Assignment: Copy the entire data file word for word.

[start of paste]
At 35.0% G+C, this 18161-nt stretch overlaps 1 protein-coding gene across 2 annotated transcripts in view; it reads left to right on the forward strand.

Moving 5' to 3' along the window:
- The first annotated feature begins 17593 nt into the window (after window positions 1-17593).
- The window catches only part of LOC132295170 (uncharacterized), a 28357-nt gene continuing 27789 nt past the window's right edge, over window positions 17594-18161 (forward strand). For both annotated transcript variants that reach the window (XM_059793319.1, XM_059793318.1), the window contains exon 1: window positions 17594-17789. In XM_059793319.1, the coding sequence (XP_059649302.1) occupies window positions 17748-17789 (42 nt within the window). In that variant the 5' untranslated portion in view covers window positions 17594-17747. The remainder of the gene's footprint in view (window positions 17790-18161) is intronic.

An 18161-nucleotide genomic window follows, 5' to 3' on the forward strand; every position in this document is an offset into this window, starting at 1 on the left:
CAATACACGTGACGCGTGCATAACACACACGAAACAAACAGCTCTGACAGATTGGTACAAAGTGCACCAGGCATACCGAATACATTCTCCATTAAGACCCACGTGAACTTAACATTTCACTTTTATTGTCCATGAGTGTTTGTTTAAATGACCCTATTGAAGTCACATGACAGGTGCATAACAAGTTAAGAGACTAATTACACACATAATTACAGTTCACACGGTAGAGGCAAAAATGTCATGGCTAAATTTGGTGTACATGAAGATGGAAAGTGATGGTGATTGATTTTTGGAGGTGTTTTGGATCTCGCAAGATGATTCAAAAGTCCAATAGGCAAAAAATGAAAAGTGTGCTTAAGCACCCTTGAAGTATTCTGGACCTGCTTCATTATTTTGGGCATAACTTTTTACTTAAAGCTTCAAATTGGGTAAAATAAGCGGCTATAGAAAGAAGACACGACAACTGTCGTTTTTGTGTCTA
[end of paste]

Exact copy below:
At 35.0% G+C, this 18161-nt stretch overlaps 1 protein-coding gene across 2 annotated transcripts in view; it reads left to right on the forward strand.

Moving 5' to 3' along the window:
- The first annotated feature begins 17593 nt into the window (after window positions 1-17593).
- The window catches only part of LOC132295170 (uncharacterized), a 28357-nt gene continuing 27789 nt past the window's right edge, over window positions 17594-18161 (forward strand). For both annotated transcript variants that reach the window (XM_059793319.1, XM_059793318.1), the window contains exon 1: window positions 17594-17789. In XM_059793319.1, the coding sequence (XP_059649302.1) occupies window positions 17748-17789 (42 nt within the window). In that variant the 5' untranslated portion in view covers window positions 17594-17747. The remainder of the gene's footprint in view (window positions 17790-18161) is intronic.

An 18161-nucleotide genomic window follows, 5' to 3' on the forward strand; every position in this document is an offset into this window, starting at 1 on the left:
CAATACACGTGACGCGTGCATAACACACACGAAACAAACAGCTCTGACAGATTGGTACAAAGTGCACCAGGCATACCGAATACATTCTCCATTAAGACCCACGTGAACTTAACATTTCACTTTTATTGTCCATGAGTGTTTGTTTAAATGACCCTATTGAAGTCACATGACAGGTGCATAACAAGTTAAGAGACTAATTACACACATAATTACAGTTCACACGGTAGAGGCAAAAATGTCATGGCTAAATTTGGTGTACATGAAGATGGAAAGTGATGGTGATTGATTTTTGGAGGTGTTTTGGATCTCGCAAGATGATTCAAAAGTCCAATAGGCAAAAAATGAAAAGTGTGCTTAAGCACCCTTGAAGTATTCTGGACCTGCTTCATTATTTTGGGCATAACTTTTTACTTAAAGCTTCAAATTGGGTAAAATAAGCGGCTATAGAAAGAAGACACGACAACTGTCGTTTTTGTGTCTA